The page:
Our Professionalism Matters to Students

 

One of our UCSC teaching faculty members brought a list of the 425 letters of recommendation he’s written for students and colleagues. Susan Fellows of UCSC told us she was “not sure” that writing letters of recommendation for students is widely recognized as a type of faculty work. She said that she had stopped paying UC-AFT faculty for writing letters of recommendation. She admitted she was “ignorant on this,” saying “I don’t know why they would come to you… why would a first year need a letter of recommendation?” She implied that these letters were somehow unnecessary and that we should write fewer of them. Our bargaining team explained that students apply for study abroad programs, scholarships, internships, and jobs at all points in their education, and that we support students from the moment they step on campus to well after they’ve graduated. We would be remiss to turn students away when we’re usually the faculty members who are most accessible and who know them and their work the best.

Unfortunately, the pressure to deprofessionalize teaching at the UC continued later in the negotiations. Susan Fellows once again questioned why we need to hold so many office hours and instructed us not to respond to students when they’re stressed. The conversations we have with students during office hours can be as important to students’ intellectual and personal development as any that happen in the classroom. We cherish opportunities to mentor students one-on-one. It’s unconscionable that UC administrators regard this work with such contempt.

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UC-AFT Passes Four New Proposals: Article 7c-Continuing Appointments, Article 1-Recognition, Article 5-Description of Unit Titles and Article 10-Personnel and Review Files

  1. Article 7c: Continuing Appointments, we proposed that Continuing Appointees whose appointments are repeatedly increased with temporary augmentations have their extra classes permanently added to their appointments. We also proposed strengthening the seniority system to make sure that part-time Continuing Appointees are offered available courses they’re qualified to teach. Together, these measures would make more full-time teaching available for those who want it. Finally, in the interest of transparency and mutual understanding, we proposed that Continuing Appointees receive an annual letter documenting their classes, salaries, and benefits.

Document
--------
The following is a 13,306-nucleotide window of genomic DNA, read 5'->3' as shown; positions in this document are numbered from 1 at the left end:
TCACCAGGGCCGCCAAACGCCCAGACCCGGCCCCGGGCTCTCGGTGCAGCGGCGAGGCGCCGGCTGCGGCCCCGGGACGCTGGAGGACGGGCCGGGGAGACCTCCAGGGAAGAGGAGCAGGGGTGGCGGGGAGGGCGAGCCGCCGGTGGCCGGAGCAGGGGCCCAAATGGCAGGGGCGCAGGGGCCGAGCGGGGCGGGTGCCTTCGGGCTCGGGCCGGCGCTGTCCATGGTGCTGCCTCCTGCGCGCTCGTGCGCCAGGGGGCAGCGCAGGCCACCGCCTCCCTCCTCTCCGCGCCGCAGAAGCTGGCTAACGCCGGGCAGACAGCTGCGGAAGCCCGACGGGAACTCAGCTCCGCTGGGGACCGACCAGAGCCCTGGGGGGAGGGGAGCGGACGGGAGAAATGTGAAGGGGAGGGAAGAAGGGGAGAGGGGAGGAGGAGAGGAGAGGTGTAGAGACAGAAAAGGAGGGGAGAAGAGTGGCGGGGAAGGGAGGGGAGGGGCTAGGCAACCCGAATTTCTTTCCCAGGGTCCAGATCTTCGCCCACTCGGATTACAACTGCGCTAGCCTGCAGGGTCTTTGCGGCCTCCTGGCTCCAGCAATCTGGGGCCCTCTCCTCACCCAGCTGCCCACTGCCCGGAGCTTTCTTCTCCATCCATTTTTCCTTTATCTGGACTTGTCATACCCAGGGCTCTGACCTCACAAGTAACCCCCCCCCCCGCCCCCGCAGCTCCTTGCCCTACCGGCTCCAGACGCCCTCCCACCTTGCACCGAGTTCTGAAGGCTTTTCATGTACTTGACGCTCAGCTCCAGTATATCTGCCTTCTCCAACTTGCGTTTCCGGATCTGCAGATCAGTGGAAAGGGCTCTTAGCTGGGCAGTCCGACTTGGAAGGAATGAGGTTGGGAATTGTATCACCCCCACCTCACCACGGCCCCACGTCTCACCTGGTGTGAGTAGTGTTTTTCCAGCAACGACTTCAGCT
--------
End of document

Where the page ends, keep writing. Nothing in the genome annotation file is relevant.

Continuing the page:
At the UC, retired faculty members regularly return to campus to teach on recall status, but they are not represented by any union. We proposed adding retired Unit 18 members who are teaching on recall to our bargaining unit, since they’re doing the same work they were doing before they retired. We also proposed changing the definition of a lecturer to include service and professional development duties, in conjunction with our Article 24-Workload proposal. Finally, we proposed strengthening our right to respond to materials in our personnel and performance review files to ensure fairness and transparency.

In their counter-proposal for Article 13-Travel, UC admin rejected most of our proposal to make UC-AFT faculty eligible for alternatives to reimbursement that other UC employees have access to (for example, direct billing of travel costs to the University). In their counter-proposal for Article 38-Severability, UC admin agreed with us that we should have stronger and clearer language for bargaining when part of our contract is voided or invalidated by legislation or judicial decisions.